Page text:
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More people utilize food banks as grocery prices rise

The U.S. is experiencing record high inflation, and groceries are no exception.

AUGUSTA, Maine — As the U.S. faces the effects of a 9.1 percent inflation rate, more and more people are doing what they can to make ends meet.

"I was laid off in December," Sebrina Reynolds said.

She has been using the Augusta Food Pantry for a few months and calls it a "blessing."

Reynolds also said she has seen an increase in the number of cars coming to the food bank, especially now that things are becoming more and more expensive.

Bob Moore, the executive director of the food bank, said he and his team are seeing that increase, too, specifically on Thursdays when it's open to the public, rather than appointment only on Monday through Wednesday.

"When we started it was probably 35 to 40. It hovered around 60 a year or so ago, but we're noticing now it's hovering around 75 to 85," Moore said.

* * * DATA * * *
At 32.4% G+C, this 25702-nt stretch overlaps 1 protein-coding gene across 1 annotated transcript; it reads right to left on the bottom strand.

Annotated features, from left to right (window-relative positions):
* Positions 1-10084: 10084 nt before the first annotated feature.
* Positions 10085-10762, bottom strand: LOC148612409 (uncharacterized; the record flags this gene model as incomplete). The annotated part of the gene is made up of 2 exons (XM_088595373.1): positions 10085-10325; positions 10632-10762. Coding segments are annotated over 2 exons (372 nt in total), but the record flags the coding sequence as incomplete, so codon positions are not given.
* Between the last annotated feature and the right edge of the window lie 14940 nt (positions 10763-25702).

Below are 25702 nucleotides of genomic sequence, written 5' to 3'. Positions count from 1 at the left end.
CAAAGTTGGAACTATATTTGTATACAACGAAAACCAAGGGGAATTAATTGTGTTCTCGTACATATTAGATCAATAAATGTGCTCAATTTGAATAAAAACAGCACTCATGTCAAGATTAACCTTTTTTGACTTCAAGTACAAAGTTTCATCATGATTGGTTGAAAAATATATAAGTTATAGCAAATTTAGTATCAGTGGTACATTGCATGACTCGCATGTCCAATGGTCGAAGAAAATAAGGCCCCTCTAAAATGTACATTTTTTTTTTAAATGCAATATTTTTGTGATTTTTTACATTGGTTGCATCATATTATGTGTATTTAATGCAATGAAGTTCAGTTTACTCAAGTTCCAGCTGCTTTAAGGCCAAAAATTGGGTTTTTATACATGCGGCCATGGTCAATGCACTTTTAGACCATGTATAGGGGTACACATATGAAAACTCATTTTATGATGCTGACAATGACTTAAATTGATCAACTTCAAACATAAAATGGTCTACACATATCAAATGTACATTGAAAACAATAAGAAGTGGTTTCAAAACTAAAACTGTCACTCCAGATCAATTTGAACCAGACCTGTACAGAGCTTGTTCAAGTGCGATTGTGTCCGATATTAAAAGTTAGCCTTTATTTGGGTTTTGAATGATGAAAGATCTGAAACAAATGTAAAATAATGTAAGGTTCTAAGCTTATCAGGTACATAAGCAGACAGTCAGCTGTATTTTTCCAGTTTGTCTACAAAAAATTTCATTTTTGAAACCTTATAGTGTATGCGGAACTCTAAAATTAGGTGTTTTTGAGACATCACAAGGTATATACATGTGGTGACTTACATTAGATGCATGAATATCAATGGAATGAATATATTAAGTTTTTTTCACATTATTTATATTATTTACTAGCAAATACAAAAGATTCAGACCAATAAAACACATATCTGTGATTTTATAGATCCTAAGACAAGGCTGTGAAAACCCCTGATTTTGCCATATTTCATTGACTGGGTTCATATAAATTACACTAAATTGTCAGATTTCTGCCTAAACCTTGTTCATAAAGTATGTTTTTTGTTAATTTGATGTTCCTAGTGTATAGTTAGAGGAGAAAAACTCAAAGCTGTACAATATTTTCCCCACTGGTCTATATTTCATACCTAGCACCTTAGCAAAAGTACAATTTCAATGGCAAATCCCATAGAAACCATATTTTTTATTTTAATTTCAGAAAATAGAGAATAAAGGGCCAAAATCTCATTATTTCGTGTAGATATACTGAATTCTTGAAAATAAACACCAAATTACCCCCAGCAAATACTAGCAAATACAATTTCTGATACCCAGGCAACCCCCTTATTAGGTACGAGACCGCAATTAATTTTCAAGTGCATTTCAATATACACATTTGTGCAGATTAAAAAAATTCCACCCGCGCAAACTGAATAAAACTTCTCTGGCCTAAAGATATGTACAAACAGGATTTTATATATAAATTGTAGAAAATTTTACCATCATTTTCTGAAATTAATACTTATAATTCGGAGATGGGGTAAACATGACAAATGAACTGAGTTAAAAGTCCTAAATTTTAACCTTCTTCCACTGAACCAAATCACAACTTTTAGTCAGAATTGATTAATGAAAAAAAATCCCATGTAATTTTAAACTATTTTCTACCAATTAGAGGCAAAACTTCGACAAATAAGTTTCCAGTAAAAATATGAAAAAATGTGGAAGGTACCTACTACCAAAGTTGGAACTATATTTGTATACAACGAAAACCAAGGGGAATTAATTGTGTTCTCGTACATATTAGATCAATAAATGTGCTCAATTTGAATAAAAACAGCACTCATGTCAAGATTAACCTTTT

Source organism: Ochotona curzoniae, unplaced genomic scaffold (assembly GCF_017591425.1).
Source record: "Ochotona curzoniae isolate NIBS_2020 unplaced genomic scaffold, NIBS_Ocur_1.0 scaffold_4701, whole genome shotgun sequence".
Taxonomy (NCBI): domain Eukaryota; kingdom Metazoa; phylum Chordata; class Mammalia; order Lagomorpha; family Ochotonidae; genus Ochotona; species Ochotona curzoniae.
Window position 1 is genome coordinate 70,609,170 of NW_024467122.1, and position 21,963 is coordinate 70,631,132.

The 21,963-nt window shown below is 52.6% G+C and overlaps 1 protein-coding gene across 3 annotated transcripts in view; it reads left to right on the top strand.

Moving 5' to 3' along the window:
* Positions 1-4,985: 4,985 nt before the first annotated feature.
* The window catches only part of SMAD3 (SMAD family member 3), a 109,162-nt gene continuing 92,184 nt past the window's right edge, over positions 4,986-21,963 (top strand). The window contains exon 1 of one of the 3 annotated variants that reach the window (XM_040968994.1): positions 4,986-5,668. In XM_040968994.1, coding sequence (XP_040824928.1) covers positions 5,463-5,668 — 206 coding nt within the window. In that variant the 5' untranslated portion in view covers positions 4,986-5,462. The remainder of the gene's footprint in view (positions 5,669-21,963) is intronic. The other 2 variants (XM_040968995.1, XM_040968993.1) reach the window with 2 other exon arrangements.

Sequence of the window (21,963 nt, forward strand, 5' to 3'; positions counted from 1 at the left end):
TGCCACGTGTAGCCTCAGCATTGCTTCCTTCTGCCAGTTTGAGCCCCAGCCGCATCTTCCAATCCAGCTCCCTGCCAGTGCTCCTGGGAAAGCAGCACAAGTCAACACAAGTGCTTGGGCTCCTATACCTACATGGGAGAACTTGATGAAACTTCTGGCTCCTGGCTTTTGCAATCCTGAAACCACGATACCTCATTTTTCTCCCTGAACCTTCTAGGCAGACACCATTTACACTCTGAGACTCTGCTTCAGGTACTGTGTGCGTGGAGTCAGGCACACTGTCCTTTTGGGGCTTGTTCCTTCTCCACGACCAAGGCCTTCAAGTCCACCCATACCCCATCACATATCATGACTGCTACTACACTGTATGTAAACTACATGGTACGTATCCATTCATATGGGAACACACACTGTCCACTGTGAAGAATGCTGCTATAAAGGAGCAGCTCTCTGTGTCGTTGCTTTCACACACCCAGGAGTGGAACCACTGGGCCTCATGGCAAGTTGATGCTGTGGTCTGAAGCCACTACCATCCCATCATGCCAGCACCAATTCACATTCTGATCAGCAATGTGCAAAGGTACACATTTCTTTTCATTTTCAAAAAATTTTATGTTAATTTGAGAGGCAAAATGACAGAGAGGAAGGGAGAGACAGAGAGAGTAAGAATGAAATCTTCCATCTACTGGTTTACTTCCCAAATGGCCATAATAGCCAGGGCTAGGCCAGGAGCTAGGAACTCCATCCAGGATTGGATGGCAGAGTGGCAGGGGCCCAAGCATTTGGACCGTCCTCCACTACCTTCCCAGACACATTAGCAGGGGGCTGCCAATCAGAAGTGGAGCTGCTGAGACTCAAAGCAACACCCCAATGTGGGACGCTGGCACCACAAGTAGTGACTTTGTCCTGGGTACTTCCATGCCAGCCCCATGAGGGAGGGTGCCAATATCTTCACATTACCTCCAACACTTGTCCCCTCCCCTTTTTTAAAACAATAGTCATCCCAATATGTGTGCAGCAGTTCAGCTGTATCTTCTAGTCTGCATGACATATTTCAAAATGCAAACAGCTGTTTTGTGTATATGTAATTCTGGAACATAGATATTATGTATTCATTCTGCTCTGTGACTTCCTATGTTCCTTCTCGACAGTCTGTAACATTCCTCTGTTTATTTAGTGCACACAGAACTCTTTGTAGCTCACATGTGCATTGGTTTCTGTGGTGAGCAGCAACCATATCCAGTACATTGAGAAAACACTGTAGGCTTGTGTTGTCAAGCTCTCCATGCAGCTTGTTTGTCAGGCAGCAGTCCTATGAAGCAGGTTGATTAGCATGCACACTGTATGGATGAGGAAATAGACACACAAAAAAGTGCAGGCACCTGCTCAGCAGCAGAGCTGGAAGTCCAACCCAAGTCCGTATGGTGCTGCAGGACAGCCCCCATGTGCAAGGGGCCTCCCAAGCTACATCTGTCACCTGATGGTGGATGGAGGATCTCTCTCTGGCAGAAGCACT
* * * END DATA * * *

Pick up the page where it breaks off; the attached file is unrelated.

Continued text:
The folks who are using these resources run the gamut. Some, like Reynolds, have been out out of work. Others, like Cynthia Estabrook, are on a fixed income.

"Food is so expensive, and it really helps a lot," Estabrook said.

She said she's concerned essentials are going to become more expensive.

"Stuff that you really need, you know, toilet paper, paper towels, dish soap, all that stuff," Estabrook added.

The Augusta food bank said it has seen a 67 percent increase in clients in the past two years. Good Shepherd Food Bank works with the Augusta Food Bank. But it's not just food prices that are bringing people to food banks across the state.

"[It's] also the increase in gas prices, so there's competing resources for this discretionary spending. It's really not. It's necessary spending," Dawn DiFiore of Good Shepherd said.

Food bank leaders want to remind people that even as food prices rise, they are still committed to helping people who are struggling.

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